authorities way to head off any criticism of the vote and there's annexation by russia to say it wasn't annexation, it was the choice of the people. even though the vote is five days away. notably yesterday the airport was closed to any flights going to and from anywhere but moscow. they want to avoid allowing anyone from kiev, supporters of the kiev government coming in and at the train stations across crime why, we are seeing the self-defence forces checking out anyone coming into crimea and a land border with ukraine. crimean authorities acting like they are an independent state. >> the u.s. said the referendum would be illegal. jennifer glasse reporting from sevastopol in ukraine, thank you. >> tensions bubbling amid an international hunt for the malaysia airlines plane. malaysian authorities are not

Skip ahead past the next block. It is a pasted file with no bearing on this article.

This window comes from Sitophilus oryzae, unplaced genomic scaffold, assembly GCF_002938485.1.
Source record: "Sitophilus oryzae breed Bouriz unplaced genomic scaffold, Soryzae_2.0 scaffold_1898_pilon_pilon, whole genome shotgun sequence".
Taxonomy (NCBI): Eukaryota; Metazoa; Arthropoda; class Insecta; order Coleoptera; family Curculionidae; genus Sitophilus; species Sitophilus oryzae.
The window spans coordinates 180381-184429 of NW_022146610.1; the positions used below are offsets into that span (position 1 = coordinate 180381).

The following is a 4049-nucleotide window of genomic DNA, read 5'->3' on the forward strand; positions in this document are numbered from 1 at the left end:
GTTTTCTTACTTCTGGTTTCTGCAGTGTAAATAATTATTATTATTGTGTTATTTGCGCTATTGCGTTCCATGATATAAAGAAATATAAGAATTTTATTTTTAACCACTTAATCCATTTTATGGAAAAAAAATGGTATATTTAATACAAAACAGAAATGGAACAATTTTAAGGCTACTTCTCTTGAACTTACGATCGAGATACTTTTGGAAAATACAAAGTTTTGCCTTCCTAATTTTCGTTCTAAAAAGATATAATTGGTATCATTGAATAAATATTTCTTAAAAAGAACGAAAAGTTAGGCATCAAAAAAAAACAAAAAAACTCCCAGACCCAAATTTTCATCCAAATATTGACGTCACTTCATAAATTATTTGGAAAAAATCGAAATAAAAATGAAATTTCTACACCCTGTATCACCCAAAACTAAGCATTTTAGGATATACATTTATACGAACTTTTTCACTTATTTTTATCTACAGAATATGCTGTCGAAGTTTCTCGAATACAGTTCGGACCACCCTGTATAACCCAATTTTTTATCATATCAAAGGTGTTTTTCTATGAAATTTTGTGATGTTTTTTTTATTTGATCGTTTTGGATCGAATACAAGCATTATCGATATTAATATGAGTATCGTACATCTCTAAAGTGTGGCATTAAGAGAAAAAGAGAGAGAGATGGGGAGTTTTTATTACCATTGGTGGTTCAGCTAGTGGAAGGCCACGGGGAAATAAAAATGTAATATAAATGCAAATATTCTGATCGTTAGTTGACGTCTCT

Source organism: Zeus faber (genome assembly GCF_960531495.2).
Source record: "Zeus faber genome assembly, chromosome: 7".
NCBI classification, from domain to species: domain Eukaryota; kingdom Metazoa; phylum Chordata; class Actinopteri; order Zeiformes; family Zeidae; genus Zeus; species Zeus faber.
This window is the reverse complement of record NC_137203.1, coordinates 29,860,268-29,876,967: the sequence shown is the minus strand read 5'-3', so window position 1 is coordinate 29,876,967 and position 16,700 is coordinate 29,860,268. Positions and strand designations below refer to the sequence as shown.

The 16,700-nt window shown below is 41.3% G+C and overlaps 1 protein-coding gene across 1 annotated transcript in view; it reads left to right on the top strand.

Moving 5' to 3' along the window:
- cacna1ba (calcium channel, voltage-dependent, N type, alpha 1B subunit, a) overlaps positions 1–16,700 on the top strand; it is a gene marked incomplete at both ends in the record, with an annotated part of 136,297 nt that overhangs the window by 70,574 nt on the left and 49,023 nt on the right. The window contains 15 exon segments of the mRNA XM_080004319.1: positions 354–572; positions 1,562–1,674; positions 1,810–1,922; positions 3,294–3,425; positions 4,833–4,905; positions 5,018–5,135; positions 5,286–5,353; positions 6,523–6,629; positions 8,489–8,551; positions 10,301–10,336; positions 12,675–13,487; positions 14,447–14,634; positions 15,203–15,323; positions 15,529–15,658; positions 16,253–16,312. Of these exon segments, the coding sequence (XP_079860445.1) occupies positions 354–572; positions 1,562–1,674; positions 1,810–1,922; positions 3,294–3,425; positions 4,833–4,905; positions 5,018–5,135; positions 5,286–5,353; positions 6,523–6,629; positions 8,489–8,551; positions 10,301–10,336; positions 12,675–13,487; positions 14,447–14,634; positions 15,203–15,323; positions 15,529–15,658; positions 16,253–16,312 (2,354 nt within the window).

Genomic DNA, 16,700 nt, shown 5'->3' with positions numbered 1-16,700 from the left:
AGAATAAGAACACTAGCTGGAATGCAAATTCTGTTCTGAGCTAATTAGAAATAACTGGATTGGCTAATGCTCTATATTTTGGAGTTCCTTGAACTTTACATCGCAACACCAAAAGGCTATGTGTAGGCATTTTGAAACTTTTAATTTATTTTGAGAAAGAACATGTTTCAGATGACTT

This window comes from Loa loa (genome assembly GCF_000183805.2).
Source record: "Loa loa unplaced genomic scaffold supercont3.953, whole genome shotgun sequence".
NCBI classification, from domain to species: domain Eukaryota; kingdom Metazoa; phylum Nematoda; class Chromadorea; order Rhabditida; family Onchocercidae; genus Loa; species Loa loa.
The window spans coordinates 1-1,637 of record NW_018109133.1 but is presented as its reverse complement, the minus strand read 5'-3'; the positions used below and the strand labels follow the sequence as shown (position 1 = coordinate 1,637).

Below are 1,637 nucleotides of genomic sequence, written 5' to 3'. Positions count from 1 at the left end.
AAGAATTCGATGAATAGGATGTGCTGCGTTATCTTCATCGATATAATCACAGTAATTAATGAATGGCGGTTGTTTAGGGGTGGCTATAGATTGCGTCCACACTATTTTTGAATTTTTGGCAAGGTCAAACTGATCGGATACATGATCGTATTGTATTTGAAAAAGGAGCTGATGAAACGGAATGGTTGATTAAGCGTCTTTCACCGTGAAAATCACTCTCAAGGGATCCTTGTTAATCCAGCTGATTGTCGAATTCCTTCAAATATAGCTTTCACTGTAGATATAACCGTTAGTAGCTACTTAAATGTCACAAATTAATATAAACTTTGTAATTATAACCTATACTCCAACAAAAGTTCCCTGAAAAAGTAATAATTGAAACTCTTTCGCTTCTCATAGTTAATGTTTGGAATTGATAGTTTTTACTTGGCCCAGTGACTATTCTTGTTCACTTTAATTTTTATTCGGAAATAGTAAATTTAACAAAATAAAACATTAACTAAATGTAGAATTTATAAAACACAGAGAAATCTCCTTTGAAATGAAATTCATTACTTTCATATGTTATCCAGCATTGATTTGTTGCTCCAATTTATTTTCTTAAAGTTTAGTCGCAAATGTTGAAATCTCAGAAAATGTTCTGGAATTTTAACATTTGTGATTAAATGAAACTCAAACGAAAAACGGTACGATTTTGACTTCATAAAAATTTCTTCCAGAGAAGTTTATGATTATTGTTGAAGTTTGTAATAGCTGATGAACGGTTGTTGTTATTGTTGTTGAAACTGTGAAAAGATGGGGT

searching hard enough say china. 153 of the 239 on board are chinese nationals. vietnam briefly suspended its operations, hanoi accusing malaysia of providing confusing information over the path of the aircraft. malaysia accused vietnam of prematurely releasing photos of possible debris. it came as families accused all parties of posturing. lisa stark is in washington with more on the story. it has got to be tough for the families. is this investigation closer to finding the plane? >> it remains a puzzle, the shame puzzle we had the day the plane went down. this morning malaysian officials said they are expanding the search area to 27,000 nautical miles, and 13 countries are involved in hunting for the plane, trying to figure out
where it went down. so far no hint of this jumpo jet. >> the search for malaysian flight 370 entered its fifth day. the mystery heightens and so, too, the confusion of pinpointing the lotion. >> it's the largest search. >> the hunt has done a u-turn. search and rescue ships mimicking the original rout have turned their attention to the malaka strait after a malaysian air force chief was quoted as saying signals were picked up over an island. today he denied the remarks saying it's a possibility. that's bringing little comfort to loved ones cat the kuala lumpur air -- at the kuala lumpur airport where a board of messages and prayers is on display.